S3E43: How Accepting Death Can Improve Your Life

Learn about the Death Positive movement

Can denying death actually cut into the valuable time we have while we’re still alive? The core reality is everyone dies, and we can reduce anxiety by educating ourselves and preparing for our own mortality. Enter the Death Positive Movement.

In this Episode:

  • 01:18 – Last Supper Requests from our Listeners
  • 06:10 – The Tom Cruise Cake
  • 08:01 – The Death Positive Movement
  • 25:04 – She Preached Death Without Fear. Could She Practice It? (Shatzi Weisberger’s Death Plan)
  • 31:57 – Outro

The Death Positive Movement

Women who are pregnant can buy a book What to Expect When You’re Expecting and get a month-by-month guide of what is going on with their body, the growth of the baby, and how to prepare for birth. We do the same…except for death…and except for the societal buy in.

A pregnant woman on a rocking chair reading a book with the words What to Expect When You're Expecting (the ;regnancy book title)
Why don’t we talk about the exit from life the same as the entrance?

Thus the Death Positive movement, the purpose to remove the stigma regarding talking about death so that people can get the information, options, rights, and choices about this subject. It’s not about having positive feelings about the death of those we love, but rather accepting death as a natural part of life.  If we can have honest conversations about death, we can live healthier lives in a healthier society. 

The Death Positive movement has 8 beliefs:

  1. I believe that by hiding death and dying behind closed doors we do more harm than good to our society.
  2. I believe that the culture of silence around death should be broken through discussion, gatherings, art, innovation, and scholarship.
  3. I believe that talking about and engaging with my inevitable death is not morbid but displays a natural curiosity about the human condition.
  4. I believe that the dead body is not dangerous, and that everyone should be empowered (should they wish to be) to be involved in care for their own dead.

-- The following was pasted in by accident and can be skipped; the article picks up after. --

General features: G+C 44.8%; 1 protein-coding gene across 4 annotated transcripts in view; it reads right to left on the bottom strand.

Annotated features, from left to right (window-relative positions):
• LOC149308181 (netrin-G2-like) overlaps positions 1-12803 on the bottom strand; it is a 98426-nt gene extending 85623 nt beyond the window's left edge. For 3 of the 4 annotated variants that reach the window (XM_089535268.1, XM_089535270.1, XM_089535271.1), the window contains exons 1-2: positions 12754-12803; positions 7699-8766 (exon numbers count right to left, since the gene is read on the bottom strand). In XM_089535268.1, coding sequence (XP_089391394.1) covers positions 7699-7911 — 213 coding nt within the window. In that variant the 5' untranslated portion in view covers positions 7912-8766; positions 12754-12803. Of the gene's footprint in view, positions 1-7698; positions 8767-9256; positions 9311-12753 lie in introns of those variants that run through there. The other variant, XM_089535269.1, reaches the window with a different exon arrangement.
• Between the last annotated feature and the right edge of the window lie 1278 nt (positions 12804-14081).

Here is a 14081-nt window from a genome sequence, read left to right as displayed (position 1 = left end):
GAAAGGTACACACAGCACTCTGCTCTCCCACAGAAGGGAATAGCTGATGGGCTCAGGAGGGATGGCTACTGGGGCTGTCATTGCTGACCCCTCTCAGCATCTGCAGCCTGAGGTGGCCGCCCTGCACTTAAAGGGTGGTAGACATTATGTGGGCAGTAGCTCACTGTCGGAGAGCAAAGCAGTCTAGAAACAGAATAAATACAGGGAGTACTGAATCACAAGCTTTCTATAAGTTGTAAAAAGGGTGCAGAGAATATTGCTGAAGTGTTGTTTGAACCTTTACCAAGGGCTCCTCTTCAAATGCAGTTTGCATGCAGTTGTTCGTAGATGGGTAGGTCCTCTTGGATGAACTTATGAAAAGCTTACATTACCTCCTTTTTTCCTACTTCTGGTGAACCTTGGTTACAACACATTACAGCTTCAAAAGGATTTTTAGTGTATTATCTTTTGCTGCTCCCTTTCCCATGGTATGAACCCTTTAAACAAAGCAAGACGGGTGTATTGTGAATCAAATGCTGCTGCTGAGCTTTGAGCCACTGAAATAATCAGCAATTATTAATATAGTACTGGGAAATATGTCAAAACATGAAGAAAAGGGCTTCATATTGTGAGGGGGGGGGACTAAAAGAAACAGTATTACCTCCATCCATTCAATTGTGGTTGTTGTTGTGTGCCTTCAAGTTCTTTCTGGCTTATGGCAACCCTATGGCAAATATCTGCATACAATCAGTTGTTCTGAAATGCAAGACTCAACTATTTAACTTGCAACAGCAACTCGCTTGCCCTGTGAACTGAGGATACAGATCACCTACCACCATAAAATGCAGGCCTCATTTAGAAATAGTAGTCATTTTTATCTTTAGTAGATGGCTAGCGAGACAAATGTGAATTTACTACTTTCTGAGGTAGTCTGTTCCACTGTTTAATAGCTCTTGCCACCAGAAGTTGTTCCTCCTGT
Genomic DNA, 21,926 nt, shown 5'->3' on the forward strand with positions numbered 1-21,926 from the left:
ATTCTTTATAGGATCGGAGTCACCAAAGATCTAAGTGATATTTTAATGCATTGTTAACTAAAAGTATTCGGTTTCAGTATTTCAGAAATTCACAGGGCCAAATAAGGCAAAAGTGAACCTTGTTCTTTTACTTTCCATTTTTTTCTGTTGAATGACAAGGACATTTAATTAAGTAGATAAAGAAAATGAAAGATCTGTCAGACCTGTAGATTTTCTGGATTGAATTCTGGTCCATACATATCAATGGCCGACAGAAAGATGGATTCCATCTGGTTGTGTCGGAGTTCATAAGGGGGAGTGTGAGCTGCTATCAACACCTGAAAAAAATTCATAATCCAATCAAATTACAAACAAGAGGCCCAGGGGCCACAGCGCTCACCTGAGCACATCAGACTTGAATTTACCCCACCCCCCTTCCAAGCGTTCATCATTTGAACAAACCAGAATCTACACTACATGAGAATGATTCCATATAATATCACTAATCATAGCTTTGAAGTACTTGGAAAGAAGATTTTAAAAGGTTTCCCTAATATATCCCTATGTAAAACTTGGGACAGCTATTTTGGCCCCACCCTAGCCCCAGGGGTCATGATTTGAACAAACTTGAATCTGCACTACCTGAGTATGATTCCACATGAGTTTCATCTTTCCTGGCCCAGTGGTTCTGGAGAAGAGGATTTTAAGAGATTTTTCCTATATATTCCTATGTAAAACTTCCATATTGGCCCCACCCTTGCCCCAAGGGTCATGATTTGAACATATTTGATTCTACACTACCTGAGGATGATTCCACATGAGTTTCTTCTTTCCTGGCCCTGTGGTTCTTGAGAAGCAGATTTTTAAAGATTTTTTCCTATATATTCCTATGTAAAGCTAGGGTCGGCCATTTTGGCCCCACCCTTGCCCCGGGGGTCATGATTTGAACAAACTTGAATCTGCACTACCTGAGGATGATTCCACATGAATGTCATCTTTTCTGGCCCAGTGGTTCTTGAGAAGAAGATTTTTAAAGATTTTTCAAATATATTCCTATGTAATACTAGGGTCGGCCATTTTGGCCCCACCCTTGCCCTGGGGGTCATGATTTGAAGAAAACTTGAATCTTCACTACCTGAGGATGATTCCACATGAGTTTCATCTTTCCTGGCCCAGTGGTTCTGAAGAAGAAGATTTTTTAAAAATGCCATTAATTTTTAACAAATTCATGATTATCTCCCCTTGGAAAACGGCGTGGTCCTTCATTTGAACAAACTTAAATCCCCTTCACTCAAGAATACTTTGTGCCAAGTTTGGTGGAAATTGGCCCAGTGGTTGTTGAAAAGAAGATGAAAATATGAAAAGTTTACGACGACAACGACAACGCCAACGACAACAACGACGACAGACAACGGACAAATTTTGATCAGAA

5. I believe that the laws that govern death, dying and end-of-life care should ensure that a person’s wishes are honored, regardless of sexual, gender, racial or religious identity.
  6. I believe that my death should be handled in a way that does not do great harm to the environment.
  7. I believe that my family and friends should know my end-of-life wishes, and that I should have the necessary paperwork to back-up those wishes.
  8. I believe that my open, honest advocacy around death can make a difference, and can change culture.

(Source: The Order of the Good Death, Death Positive Movement)

About the Order of the Good Death

The Order of the Good Death was founded in 2011 by  Caitlin Doughty, a young funeral director working in Los Angeles. Caitlin witnessed firsthand how the funeral industry set families up for failure both financially and emotionally. Together with like-minded funeral industry professionals, academics, and artists, she set out to explore ways to reframe what was possible at the end of life. You can learn more about it and some of the other movements inspired in our references and resources section.

A dark-haired woman in a ruffled blouse with hands together over a woven basket casket covered in flowers. This is the Order of the Good Death founder, Caitlin Doughty
Order of the Good Death Founder, Caitlin Doughty

“The Order is about making death a part of your life. That means committing to staring down your death fears—whether it be your own death, the death of those you love, the pain of dying, the afterlife (or lack thereof), grief, corpses, bodily decomposition, or all of the above. Accepting that death itself is natural, but the death anxiety and terror of modern culture are not.”